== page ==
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The Legal Column - Dec 11

23 December 2011

The experts at Workplace Law address your legislative and compliance issues.

Accident at work – RIDDOR reporting
Q: An employee who fell at work was kept in hospital for four days, which we reported to RIDDOR as a back injury. Following a four-week review we received a doctor’s certificate stating he had a fracture to his back. Do we need to report the fracture via RIDDOR?

A: If you have already reported the incident under RIDDOR as an over-three-day injury subject to Regulation 3(2) of RIDDOR, with the change in diagnosis, and now involving a fracture, the injury is now considered a major injury subject to Regulation 3(1), so in this case I believe an update is necessary.

You can submit a duplicate form online, providing the name of the original notifier, the incident reference number, the injured person’s name and the date of the incident, and the reference number for your original notification.
You should put the original reference number in the free text field where you are asked to ‘describe what happened’. You should begin this box by writing ‘Amendment to Incident Reference Number XXXXXXXXXX’ followed by the description of the incident. 

Covert CCTV surveillance

Q: There have been a number of petty thefts from a shared fridge in a communal kitchen, which, while not serious, is causing annoyance amongst staff. We would like to install a covert CCTV camera, but want to check we will not be breaking the law by installing a covert camera for this purpose.

A: When you install CCTV you must follow guidelines to ensure that you comply with the Data Protection Act. This includes ensuring that access to recordings are restricted to authorised persons, viewing of recordings take place in a restricted area in private conditions, all persons with access to images should be aware of procedures when accessing recordings, and all operators should be trained in their responsibilities. For more information consult the CCTV Code of Practice.

Office lighting

Q: We have recently been monitoring our light levels and have been working to a parameter of between 300 and 500 lux for open plan office space. These areas are used for computer workstations. The readings we have taken are consistent within this range; however, we have been asked by some individuals to remove lamps from fittings.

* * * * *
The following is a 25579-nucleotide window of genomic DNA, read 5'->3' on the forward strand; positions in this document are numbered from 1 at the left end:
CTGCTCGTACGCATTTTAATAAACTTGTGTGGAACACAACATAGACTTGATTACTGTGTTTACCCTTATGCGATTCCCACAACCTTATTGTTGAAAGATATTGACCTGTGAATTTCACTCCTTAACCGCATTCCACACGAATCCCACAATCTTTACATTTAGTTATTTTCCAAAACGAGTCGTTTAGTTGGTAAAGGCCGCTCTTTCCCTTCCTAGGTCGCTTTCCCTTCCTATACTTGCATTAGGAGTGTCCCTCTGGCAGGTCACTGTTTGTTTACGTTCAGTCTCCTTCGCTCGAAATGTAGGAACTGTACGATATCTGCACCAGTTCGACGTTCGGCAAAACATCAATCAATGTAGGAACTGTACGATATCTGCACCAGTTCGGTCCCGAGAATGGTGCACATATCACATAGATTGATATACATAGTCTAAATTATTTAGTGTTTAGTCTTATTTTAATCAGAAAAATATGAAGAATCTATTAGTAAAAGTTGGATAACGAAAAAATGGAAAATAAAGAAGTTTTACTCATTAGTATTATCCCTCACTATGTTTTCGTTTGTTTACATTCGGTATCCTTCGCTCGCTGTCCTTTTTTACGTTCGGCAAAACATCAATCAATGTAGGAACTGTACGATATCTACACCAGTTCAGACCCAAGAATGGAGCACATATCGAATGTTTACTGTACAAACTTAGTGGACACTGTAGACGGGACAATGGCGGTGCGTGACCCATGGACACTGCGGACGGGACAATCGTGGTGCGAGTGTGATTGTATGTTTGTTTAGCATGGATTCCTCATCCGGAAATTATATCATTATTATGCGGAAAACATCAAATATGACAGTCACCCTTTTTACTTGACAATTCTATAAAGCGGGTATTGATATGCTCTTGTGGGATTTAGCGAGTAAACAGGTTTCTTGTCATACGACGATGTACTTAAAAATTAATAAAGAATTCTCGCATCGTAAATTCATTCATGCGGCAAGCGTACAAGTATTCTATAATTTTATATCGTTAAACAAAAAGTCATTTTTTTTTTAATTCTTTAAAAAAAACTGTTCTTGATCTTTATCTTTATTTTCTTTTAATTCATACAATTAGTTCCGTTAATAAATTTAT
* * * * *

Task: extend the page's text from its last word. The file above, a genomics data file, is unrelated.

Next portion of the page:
We have monitored the levels and recorded them at around the 200 lux mark, which we believe is too low for best practice, and will affect not only the user but others in the area.

Could you advise us on best practice and whether the range we are working to is correct?

A: Luminance needed depends on how much detail needs to be seen, the age of the worker, and the speed and accuracy by which the task needs to be performed. The HSE guidance HSG 38 recommends for offices with limited perception of detail an average level of 200 lux (with minimum readings of 100 lux). However, if there is requirement of perception to detail, such as reading, the average level required increases to 500 lux (with minimum readings of 200 lux).

The CIBSE Code on Lighting recommends the following lighting levels for various workplaces:
 Offices for filing, copying or reception desks: 300 lux.
 Conference and meeting rooms: 500 lux.
 Offices used for writing, typing and reading: 500 lux.

As you can see from the information above you are working at the right levels; however, you must now investigate why some individuals have requested that you remove some lamps, as this may be because of glare or that the light is not uniform in the workplace. Finally, where possible try to improve natural lighting.

Further information
Workplace Law specialises in the provision of employment law, health and safety and environmental management support in the FM sector. If you have a question that you would like addressed in this column please email it to the editor at

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